Science education in China is Subject Matter Knowledge (SMK) oriented in that SMK understanding is the major benchmark to assess students’ achievement in science learning. Such an orientation causes students to overemphasize the memorization of SMK and neglect other indispensable components of science, such as scientific attitudes and research skills. The central government in China launched an educational innovation known as New Curriculum Reform in 2003. Considerable progress has been made in the past 11 years in regard to theoretical understandings and administrative priorities, but little progress has been made in terms of classroom instruction and scientific literacy cultivation at the secondary level. Under the pressure of nationwide standardized exams, any educational innovations are unlikely to be accepted unless there is robust evidence suggesting their efficacy in promoting students’ achievements on exams, or even attempted unless teachers are assured such attempts will not negatively impact such achievement. Argumentation-integrated curriculum is one such innovation. Scientific argumentation is an essential scientific activity that leads to the development of an explanation based on empirical evidence. An initial foundation of SMK, in terms of the necessary background knowledge, is considered by many to be a vital component of argumentation and an enhanced SMK is one of the intended products of argumentation. The purpose of this sequential explanatory mixed methods study was to investigate the relationship between Chinese students’ SMK levels and argumentation pedagogy and to provide insights into a possible research agenda focused on implementing argumentation in a heavily SMK-oriented context.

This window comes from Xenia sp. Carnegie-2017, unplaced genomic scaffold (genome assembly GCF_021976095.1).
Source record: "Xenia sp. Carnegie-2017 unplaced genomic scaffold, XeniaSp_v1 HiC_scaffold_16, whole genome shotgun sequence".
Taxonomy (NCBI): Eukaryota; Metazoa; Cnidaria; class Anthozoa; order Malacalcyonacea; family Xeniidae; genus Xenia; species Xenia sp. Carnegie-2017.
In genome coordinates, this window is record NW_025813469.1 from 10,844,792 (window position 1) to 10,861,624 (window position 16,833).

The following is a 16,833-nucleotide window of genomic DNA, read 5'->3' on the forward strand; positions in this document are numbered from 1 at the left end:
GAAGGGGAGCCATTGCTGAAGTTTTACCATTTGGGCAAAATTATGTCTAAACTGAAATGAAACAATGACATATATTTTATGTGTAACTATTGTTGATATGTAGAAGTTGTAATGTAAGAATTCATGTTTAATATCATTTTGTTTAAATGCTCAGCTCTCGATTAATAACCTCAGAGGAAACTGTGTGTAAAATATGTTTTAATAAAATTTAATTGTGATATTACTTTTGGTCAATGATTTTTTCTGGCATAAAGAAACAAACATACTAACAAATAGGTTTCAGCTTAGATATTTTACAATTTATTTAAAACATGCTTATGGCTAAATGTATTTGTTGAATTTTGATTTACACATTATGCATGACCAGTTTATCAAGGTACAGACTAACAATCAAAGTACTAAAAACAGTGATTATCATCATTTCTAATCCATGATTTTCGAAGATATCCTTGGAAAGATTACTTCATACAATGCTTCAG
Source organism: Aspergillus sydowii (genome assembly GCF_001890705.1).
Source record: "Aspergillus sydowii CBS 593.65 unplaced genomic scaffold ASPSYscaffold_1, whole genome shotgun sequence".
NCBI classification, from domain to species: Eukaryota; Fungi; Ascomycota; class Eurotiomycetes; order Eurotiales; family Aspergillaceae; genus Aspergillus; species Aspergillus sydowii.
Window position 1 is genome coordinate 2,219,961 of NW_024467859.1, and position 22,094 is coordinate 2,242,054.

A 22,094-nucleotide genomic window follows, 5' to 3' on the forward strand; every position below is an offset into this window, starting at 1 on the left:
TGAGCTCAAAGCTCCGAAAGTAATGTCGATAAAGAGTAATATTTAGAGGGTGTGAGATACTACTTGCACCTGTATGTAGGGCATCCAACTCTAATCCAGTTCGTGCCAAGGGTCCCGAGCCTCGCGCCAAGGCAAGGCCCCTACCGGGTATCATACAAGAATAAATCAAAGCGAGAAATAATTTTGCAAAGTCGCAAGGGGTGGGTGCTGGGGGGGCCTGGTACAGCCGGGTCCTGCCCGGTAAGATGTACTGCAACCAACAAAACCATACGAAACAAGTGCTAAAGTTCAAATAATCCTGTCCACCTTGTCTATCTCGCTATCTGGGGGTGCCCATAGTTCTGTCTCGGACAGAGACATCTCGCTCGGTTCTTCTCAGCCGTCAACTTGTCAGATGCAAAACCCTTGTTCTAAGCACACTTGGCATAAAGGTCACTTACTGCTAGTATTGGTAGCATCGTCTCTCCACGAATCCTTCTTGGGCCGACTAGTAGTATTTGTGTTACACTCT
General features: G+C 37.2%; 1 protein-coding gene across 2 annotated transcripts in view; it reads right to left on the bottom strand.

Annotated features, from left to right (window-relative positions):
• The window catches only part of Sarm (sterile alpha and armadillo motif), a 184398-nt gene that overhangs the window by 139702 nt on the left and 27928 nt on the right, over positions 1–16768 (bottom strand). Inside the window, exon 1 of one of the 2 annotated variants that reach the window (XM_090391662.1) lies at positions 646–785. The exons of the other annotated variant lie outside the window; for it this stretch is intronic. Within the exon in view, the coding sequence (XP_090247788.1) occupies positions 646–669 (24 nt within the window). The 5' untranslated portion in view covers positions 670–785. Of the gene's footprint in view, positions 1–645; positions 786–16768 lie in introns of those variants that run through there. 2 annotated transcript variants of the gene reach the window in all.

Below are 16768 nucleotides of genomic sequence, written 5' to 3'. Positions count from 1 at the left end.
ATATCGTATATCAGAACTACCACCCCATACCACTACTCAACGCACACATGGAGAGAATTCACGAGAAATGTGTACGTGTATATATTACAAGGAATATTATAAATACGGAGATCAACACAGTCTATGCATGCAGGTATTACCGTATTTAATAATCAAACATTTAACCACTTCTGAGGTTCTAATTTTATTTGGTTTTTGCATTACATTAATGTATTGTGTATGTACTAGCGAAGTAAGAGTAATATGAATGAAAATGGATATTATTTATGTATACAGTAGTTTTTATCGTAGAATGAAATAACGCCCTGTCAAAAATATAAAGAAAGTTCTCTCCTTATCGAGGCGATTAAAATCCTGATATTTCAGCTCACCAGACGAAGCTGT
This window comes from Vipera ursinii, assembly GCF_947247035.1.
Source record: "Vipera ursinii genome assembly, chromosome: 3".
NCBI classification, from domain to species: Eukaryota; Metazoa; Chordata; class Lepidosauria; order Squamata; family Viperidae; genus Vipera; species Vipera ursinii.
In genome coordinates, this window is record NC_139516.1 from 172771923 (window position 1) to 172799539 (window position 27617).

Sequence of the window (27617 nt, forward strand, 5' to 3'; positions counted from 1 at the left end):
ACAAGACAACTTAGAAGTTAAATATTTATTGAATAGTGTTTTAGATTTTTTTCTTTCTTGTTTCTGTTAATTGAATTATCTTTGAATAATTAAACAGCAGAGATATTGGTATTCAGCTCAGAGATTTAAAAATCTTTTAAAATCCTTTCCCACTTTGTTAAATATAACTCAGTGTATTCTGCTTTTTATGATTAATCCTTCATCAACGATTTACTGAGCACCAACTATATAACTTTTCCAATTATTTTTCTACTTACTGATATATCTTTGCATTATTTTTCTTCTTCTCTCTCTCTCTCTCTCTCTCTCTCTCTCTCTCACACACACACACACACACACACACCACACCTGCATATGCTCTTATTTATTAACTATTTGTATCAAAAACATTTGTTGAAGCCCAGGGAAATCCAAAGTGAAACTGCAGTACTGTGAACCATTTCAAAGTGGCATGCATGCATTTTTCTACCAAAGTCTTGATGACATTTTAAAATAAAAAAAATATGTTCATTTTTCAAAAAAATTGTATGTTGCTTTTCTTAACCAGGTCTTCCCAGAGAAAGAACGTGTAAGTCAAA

- Subject Matter Knowledge